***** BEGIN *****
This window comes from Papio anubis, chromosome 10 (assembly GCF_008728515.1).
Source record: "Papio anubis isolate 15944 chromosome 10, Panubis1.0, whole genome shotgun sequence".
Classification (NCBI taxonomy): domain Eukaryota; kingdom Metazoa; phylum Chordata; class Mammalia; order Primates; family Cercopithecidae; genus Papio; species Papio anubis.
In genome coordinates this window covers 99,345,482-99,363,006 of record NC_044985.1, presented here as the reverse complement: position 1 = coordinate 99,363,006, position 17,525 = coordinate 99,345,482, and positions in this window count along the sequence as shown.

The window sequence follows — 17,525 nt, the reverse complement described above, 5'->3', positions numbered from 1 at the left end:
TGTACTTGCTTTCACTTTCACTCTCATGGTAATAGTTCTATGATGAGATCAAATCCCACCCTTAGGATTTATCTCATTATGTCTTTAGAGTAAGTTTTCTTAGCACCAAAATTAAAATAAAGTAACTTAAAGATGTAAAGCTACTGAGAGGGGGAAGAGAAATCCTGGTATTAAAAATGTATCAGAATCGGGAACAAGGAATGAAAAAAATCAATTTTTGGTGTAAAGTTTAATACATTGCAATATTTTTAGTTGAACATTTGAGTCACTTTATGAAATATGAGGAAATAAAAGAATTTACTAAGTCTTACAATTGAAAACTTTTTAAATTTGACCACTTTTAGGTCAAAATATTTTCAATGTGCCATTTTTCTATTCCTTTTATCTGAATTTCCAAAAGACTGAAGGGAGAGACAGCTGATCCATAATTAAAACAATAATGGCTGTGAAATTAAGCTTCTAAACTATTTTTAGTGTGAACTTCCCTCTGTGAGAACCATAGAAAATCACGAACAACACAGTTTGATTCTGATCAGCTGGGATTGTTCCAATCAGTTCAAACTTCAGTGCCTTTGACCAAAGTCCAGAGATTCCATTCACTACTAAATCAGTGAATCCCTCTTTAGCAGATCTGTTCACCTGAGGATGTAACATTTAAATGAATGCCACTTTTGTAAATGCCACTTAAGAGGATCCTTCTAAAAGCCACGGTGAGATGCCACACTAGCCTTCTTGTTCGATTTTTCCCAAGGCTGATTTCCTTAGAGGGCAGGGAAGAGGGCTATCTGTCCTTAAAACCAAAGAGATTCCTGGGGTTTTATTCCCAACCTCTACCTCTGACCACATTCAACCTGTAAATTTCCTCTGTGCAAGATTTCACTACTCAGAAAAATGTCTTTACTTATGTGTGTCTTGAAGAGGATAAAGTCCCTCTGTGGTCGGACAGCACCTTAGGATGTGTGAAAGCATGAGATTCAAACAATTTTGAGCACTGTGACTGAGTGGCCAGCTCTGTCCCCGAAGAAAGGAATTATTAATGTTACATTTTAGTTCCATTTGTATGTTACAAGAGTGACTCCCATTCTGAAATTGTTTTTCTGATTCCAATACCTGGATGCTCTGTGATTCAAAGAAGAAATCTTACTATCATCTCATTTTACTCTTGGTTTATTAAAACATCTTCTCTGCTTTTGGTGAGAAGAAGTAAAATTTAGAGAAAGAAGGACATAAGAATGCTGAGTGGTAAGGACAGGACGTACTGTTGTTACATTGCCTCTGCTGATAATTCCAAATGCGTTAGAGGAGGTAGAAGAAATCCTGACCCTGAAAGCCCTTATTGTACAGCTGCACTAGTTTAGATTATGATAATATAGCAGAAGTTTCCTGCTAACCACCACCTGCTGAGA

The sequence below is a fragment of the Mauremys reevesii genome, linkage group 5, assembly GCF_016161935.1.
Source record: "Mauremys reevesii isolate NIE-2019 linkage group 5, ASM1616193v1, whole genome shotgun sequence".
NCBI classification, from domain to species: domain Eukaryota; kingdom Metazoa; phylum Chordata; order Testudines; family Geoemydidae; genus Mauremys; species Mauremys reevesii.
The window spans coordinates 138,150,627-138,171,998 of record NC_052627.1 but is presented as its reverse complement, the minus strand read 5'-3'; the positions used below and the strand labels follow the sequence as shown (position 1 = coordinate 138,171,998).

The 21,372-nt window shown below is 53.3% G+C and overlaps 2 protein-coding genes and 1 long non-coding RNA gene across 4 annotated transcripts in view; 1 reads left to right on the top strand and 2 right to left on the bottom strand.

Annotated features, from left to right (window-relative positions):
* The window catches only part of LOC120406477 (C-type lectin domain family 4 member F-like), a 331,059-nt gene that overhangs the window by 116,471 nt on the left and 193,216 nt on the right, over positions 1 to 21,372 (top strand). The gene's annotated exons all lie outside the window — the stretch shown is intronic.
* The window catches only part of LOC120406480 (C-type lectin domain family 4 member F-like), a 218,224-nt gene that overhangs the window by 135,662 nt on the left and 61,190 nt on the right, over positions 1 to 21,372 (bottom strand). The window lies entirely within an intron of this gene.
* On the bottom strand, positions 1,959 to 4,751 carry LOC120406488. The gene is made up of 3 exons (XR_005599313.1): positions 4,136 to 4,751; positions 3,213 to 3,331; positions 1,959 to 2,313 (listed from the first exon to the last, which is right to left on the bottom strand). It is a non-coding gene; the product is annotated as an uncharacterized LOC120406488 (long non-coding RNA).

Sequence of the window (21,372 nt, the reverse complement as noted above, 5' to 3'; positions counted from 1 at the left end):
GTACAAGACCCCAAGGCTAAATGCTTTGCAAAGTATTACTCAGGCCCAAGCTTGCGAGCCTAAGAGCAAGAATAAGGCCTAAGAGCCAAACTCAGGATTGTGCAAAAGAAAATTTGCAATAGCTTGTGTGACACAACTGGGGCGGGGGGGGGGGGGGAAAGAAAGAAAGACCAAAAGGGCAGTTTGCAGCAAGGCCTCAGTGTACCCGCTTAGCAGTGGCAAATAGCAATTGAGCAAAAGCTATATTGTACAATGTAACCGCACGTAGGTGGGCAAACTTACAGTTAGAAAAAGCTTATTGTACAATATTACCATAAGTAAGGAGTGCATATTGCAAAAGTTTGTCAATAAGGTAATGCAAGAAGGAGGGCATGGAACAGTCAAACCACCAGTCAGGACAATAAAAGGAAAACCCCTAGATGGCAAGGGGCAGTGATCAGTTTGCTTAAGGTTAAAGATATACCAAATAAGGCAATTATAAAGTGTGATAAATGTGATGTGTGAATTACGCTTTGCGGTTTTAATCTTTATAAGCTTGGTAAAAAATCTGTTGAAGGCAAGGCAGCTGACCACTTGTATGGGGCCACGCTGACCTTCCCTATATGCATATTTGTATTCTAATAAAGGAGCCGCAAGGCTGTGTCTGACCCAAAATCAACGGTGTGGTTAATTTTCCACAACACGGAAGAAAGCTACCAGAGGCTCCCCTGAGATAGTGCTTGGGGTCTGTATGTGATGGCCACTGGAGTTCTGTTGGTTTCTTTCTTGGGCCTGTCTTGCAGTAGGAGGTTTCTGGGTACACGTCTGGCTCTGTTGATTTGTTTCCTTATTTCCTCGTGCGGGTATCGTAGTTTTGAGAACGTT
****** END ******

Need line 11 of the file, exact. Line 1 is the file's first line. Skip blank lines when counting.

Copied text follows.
The 21,372-nt window shown below is 53.3% G+C and overlaps 2 protein-coding genes and 1 long non-coding RNA gene across 4 annotated transcripts in view; 1 reads left to right on the top strand and 2 right to left on the bottom strand.